Originally Published MDDI December 2003NEWSTRENDS

Erin Bradford

December 1, 2003

3 Min Read
CMS Expands Coverage for Heart Assist Device

Originally Published MDDI December 2003

NEWSTRENDS

The LVAS connects to the left ventricle.

Erin Bradford

The Centers for Medicare and Medicaid Services (CMS) have issued a national coverage decision analysis expanding reimbursement for an expensive device to treat patients with end-stage heart failure.

Last December, MD&DI reported that FDA had approved HeartMate, a left-ventricular-assist system (LVAS) manufactured by Thoratec Corp. (Pleasanton, CA), for use in destination therapy for end-stage heart failure. Then, in April 2003, the agency approved Thoratec's updated HeartMate XVE. 

CMS's reimbursement approval, however, indicates that a more widespread adoption of the device is imminent, says Keith Grossman, president and CEO of Thoratec. “Without Medicare reimbursement, there basically is no market [for the product]. It's not a therapy. It is really that dramatic,” he explains. “Medicare reimbursement will be the on/off switch for this business. It will have an all-important effect on where this therapy goes.”

LVASs work by assuming the pumping action of the heart. Inserted into the abdomen, the device connects to the heart's left ventricle. Blood leaving the ventricle is shunted from the heart through the HeartMate. The device in turn pumps the blood to the aorta, dispersing it to the rest of the body. Batteries worn on a belt power the HeartMate's motor.

“With this particular therapy, it's a pretty dramatic surgical intervention with a very dramatic clinical outcome, and also, it's a fairly considerable cost investment,” explains Grossman. “But, unless the patient has the means to pay, it's not enough just to have FDA approval; somebody has to pay the bill. And given that most of these patients are older patients, the majority of them will have Medicare. So, whatever Medicare does becomes critically important.”

In addition to the payment approval, CMS also raised the rates that hospitals receive for implanting the device. The University of Maryland Medical Center (UMMC; Baltimore) and Johns Hopkins Hospital (Baltimore) are among the few dozen hospitals that will immediately qualify for the increased reimbursements. Hospitals had received a base payment rate of $54,000; CMS indicated it would climb to $70,000.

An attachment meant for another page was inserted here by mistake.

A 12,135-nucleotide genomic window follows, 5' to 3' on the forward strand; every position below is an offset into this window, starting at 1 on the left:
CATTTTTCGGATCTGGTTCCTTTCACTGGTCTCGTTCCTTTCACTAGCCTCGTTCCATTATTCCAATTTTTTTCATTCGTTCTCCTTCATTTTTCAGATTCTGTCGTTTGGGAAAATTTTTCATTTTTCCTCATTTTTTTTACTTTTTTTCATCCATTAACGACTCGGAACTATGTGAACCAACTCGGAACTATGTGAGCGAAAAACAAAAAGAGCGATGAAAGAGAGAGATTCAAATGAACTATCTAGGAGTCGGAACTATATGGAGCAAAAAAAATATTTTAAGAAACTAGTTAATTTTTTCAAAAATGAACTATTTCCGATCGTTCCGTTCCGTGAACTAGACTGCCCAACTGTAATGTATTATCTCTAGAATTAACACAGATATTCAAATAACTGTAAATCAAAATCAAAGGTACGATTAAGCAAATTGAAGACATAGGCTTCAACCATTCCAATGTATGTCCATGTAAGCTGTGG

Grossman credits communication with CMS as the factor that helped the agency issue the coverage decision so quickly. Thoratec was in contact with CMS from the early stages of clinical trials and solicited input from the centers regarding the trials. With this line of communication established, Thoratec found that obtaining a coverage decision was much easier than it would normally have been, because CMS already understood many of the implications of the LVAS. 

“Once we had a completed trial to show them, we found that our working relationship with them was really fantastic,” Grossman explained. “The investigators had a patient population that reflected the Medicare patients; so we weren't taking them data on a bunch of 30-year-olds and asking them to pay for 67-year-olds. [The technology] was for a patient population that didn't have any other options.”

To companies hoping to expedite the CMS coverage-approval process, Grossman stresses the importance of open communication with the agency. “It's never too early to begin working with CMS,” Grossman advised. “Get their input and their buy-in to the clinical trial and what the outcomes will be. Also, think very hard about adding cost evaluation to your clinical trial, even if it's an added dimension to the trial that you'd prefer not to do.”

In response to the CMS announcements, AdvaMed released a statement applauding the agency's efforts to ensure that patients have improved access to lifesaving LVASs. “The positive national coverage decision and subsequent payment correction to increase the per-procedure payment is a positive step forward and will increase diffusion of this breakthrough technology,” the association wrote. The statement expressed concerns, however, about CMS's lack of a transparent and systematic process for determining coverage and setting payment levels.

Copyright ©2003 Medical Device & Diagnostic Industry

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